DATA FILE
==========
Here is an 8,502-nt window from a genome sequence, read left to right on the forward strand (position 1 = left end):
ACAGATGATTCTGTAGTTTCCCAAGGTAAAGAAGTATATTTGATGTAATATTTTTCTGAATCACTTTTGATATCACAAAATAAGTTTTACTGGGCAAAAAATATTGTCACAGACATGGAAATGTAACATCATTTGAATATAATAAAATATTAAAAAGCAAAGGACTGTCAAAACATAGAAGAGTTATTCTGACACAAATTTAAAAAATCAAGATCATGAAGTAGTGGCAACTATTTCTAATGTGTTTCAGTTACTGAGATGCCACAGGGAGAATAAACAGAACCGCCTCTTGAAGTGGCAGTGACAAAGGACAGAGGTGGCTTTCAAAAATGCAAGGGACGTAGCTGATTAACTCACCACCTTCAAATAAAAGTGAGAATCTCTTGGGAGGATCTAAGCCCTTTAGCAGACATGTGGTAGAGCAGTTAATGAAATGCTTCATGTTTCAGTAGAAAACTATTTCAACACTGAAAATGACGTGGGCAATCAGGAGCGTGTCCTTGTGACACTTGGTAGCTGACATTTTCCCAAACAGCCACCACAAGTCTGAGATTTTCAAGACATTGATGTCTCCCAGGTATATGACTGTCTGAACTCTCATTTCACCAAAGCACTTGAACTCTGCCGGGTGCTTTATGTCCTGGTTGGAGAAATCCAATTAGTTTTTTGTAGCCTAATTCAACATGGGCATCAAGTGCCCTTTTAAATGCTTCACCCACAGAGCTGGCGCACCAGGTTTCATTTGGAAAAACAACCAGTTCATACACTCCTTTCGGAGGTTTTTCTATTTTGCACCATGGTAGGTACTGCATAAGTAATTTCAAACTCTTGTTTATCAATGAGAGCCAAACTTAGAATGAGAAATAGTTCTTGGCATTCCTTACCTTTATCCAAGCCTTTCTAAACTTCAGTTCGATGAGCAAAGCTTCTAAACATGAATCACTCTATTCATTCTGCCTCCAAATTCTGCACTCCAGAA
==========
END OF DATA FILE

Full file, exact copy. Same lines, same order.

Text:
Here is an 8,502-nt window from a genome sequence, read left to right on the forward strand (position 1 = left end):
ACAGATGATTCTGTAGTTTCCCAAGGTAAAGAAGTATATTTGATGTAATATTTTTCTGAATCACTTTTGATATCACAAAATAAGTTTTACTGGGCAAAAAATATTGTCACAGACATGGAAATGTAACATCATTTGAATATAATAAAATATTAAAAAGCAAAGGACTGTCAAAACATAGAAGAGTTATTCTGACACAAATTTAAAAAATCAAGATCATGAAGTAGTGGCAACTATTTCTAATGTGTTTCAGTTACTGAGATGCCACAGGGAGAATAAACAGAACCGCCTCTTGAAGTGGCAGTGACAAAGGACAGAGGTGGCTTTCAAAAATGCAAGGGACGTAGCTGATTAACTCACCACCTTCAAATAAAAGTGAGAATCTCTTGGGAGGATCTAAGCCCTTTAGCAGACATGTGGTAGAGCAGTTAATGAAATGCTTCATGTTTCAGTAGAAAACTATTTCAACACTGAAAATGACGTGGGCAATCAGGAGCGTGTCCTTGTGACACTTGGTAGCTGACATTTTCCCAAACAGCCACCACAAGTCTGAGATTTTCAAGACATTGATGTCTCCCAGGTATATGACTGTCTGAACTCTCATTTCACCAAAGCACTTGAACTCTGCCGGGTGCTTTATGTCCTGGTTGGAGAAATCCAATTAGTTTTTTGTAGCCTAATTCAACATGGGCATCAAGTGCCCTTTTAAATGCTTCACCCACAGAGCTGGCGCACCAGGTTTCATTTGGAAAAACAACCAGTTCATACACTCCTTTCGGAGGTTTTTCTATTTTGCACCATGGTAGGTACTGCATAAGTAATTTCAAACTCTTGTTTATCAATGAGAGCCAAACTTAGAATGAGAAATAGTTCTTGGCATTCCTTACCTTTATCCAAGCCTTTCTAAACTTCAGTTCGATGAGCAAAGCTTCTAAACATGAATCACTCTATTCATTCTGCCTCCAAATTCTGCACTCCAGAA